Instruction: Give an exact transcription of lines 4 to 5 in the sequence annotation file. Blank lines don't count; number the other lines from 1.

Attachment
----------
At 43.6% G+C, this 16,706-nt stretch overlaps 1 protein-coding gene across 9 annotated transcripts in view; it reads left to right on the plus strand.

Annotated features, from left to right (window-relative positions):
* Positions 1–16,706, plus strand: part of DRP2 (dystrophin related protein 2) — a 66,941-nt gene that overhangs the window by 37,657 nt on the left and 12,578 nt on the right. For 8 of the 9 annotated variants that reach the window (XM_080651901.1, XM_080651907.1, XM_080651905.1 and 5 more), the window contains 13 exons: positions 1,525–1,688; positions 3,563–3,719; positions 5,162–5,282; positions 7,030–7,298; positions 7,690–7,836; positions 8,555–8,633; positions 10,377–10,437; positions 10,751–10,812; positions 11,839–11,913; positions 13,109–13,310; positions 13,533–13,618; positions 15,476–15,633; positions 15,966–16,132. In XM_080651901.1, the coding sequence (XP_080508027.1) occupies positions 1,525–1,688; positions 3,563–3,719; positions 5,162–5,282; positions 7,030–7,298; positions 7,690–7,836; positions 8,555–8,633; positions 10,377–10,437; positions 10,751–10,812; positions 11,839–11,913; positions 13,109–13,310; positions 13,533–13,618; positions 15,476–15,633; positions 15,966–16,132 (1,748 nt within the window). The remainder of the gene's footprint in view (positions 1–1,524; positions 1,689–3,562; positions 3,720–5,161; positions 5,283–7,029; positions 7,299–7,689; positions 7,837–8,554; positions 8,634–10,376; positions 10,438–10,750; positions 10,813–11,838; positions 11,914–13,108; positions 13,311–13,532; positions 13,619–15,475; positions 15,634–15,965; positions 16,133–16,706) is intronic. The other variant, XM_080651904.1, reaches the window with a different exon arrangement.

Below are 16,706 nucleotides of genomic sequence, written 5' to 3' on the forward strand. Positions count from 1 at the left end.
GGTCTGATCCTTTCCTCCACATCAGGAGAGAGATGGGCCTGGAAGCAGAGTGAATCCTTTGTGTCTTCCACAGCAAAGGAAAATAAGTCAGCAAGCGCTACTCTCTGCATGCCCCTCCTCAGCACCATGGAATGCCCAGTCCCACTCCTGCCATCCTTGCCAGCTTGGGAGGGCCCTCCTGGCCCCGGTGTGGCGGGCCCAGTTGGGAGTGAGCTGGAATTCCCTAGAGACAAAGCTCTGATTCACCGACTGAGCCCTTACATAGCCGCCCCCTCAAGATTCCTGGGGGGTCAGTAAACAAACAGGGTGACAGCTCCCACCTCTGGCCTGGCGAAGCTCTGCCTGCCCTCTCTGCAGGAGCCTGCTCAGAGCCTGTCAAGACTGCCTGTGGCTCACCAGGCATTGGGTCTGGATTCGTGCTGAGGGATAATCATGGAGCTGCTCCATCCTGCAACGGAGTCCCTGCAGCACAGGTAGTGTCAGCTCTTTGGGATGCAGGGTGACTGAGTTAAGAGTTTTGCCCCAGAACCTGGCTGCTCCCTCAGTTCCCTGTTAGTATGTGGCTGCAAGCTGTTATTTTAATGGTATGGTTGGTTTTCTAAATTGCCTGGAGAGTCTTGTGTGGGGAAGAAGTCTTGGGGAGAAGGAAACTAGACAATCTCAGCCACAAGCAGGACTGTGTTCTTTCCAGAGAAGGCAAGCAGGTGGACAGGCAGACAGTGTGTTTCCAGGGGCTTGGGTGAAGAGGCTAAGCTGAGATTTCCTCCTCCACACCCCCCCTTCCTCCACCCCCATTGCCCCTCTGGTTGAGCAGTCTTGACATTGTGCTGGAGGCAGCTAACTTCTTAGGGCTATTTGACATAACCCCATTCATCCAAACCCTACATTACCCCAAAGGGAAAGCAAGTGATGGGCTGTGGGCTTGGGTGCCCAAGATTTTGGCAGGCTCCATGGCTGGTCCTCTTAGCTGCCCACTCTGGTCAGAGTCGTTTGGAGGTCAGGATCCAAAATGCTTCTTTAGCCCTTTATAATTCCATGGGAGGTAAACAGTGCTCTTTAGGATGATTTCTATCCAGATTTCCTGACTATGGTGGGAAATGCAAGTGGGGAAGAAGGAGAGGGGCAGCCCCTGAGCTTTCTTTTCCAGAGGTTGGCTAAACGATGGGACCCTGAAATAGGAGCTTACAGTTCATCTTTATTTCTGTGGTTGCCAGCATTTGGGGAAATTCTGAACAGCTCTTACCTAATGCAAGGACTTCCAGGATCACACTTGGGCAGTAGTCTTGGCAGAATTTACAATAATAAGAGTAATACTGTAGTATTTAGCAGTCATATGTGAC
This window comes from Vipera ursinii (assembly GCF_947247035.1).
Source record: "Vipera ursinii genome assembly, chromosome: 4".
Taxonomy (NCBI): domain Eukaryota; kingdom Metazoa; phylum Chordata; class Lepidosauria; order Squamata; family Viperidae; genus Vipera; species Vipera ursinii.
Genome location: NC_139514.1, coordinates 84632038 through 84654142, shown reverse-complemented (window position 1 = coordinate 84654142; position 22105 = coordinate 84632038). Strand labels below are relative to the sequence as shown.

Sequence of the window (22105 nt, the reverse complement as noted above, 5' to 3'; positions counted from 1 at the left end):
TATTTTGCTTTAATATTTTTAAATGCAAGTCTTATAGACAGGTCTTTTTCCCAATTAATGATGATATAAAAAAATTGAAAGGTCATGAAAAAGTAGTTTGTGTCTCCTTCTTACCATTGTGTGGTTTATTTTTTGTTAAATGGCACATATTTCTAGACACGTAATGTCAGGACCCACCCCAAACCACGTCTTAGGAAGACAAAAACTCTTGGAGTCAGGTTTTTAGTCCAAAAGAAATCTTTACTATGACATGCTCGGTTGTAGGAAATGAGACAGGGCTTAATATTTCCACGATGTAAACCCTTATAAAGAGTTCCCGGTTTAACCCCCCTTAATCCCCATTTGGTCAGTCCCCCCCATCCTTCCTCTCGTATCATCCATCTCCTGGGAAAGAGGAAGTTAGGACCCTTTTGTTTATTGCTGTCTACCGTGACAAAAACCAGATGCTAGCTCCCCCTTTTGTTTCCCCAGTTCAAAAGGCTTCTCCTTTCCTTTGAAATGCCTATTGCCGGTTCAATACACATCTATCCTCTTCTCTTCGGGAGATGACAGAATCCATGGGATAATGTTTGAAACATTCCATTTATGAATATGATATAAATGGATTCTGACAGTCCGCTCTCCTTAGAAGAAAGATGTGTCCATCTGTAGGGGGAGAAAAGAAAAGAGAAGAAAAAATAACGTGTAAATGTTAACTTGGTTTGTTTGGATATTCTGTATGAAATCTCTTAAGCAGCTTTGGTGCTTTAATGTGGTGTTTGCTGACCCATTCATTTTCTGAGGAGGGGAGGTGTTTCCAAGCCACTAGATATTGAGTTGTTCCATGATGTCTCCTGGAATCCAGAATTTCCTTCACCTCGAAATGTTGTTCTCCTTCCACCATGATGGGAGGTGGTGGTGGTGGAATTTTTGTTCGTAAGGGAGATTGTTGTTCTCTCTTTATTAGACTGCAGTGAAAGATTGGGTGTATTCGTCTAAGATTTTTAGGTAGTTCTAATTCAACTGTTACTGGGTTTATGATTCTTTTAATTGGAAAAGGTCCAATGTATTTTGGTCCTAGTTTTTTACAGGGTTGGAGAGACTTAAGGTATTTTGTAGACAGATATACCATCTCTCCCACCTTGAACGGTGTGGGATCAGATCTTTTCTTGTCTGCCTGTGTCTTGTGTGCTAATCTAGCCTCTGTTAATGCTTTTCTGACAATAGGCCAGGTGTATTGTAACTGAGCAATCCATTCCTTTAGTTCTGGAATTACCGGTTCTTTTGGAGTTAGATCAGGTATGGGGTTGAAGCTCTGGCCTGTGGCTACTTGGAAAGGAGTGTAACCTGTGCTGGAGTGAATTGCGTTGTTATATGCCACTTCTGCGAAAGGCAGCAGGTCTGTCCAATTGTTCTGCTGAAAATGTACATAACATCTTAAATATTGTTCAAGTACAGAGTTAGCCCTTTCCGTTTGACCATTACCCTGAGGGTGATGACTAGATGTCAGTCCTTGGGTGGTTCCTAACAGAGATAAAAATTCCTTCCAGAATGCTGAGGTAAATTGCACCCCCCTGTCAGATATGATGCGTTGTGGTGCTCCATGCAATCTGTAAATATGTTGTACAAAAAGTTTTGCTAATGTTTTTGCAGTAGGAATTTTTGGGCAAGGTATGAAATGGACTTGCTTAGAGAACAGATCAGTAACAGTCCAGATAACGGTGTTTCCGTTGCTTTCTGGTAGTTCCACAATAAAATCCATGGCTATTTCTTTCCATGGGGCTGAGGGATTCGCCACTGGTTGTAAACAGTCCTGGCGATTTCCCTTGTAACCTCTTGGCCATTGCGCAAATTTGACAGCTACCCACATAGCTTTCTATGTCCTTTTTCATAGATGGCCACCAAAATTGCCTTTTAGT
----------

Below are 16,706 nucleotides of genomic sequence, written 5' to 3' on the forward strand. Positions count from 1 at the left end.
GGTCTGATCCTTTCCTCCACATCAGGAGAGAGATGGGCCTGGAAGCAGAGTGAATCCTTTGTGTCTTCCACAGCAAAGGAAAATAAGTCAGCAAGCGCTACTCTCTGCATGCCCCTCCTCAGCACCATGGAATGCCCAGTCCCACTCCTGCCATCCTTGCCAGCTTGGGAGGGCCCTCCTGGCCCCGGTGTGGCGGGCCCAGTTGGGAGTGAGCTGGAATTCCCTAGAGACAAAGCTCTGATTCACCGACTGAGCCCTTACATAGCCGCCCCCTCAAGATTCCTGGGGGGTCAGTAAACAAACAGGGTGACAGCTCCCACCTCTGGCCTGGCGAAGCTCTGCCTGCCCTCTCTGCAGGAGCCTGCTCAGAGCCTGTCAAGACTGCCTGTGGCTCACCAGGCATTGGGTCTGGATTCGTGCTGAGGGATAATCATGGAGCTGCTCCATCCTGCAACGGAGTCCCTGCAGCACAGGTAGTGTCAGCTCTTTGGGATGCAGGGTGACTGAGTTAAGAGTTTTGCCCCAGAACCTGGCTGCTCCCTCAGTTCCCTGTTAGTATGTGGCTGCAAGCTGTTATTTTAATGGTATGGTTGGTTTTCTAAATTGCCTGGAGAGTCTTGTGTGGGGAAGAAGTCTTGGGGAGAAGGAAACTAGACAATCTCAGCCACAAGCAGGACTGTGTTCTTTCCAGAGAAGGCAAGCAGGTGGACAGGCAGACAGTGTGTTTCCAGGGGCTTGGGTGAAGAGGCTAAGCTGAGATTTCCTCCTCCACACCCCCCCTTCCTCCACCCCCATTGCCCCTCTGGTTGAGCAGTCTTGACATTGTGCTGGAGGCAGCTAACTTCTTAGGGCTATTTGACATAACCCCATTCATCCAAACCCTACATTACCCCAAAGGGAAAGCAAGTGATGGGCTGTGGGCTTGGGTGCCCAAGATTTTGGCAGGCTCCATGGCTGGTCCTCTTAGCTGCCCACTCTGGTCAGAGTCGTTTGGAGGTCAGGATCCAAAATGCTTCTTTAGCCCTTTATAATTCCATGGGAGGTAAACAGTGCTCTTTAGGATGATTTCTATCCAGATTTCCTGACTATGGTGGGAAATGCAAGTGGGGAAGAAGGAGAGGGGCAGCCCCTGAGCTTTCTTTTCCAGAGGTTGGCTAAACGATGGGACCCTGAAATAGGAGCTTACAGTTCATCTTTATTTCTGTGGTTGCCAGCATTTGGGGAAATTCTGAACAGCTCTTACCTAATGCAAGGACTTCCAGGATCACACTTGGGCAGTAGTCTTGGCAGAATTTACAATAATAAGAGTAATACTGTAGTATTTAGCAGTCATATGTGAC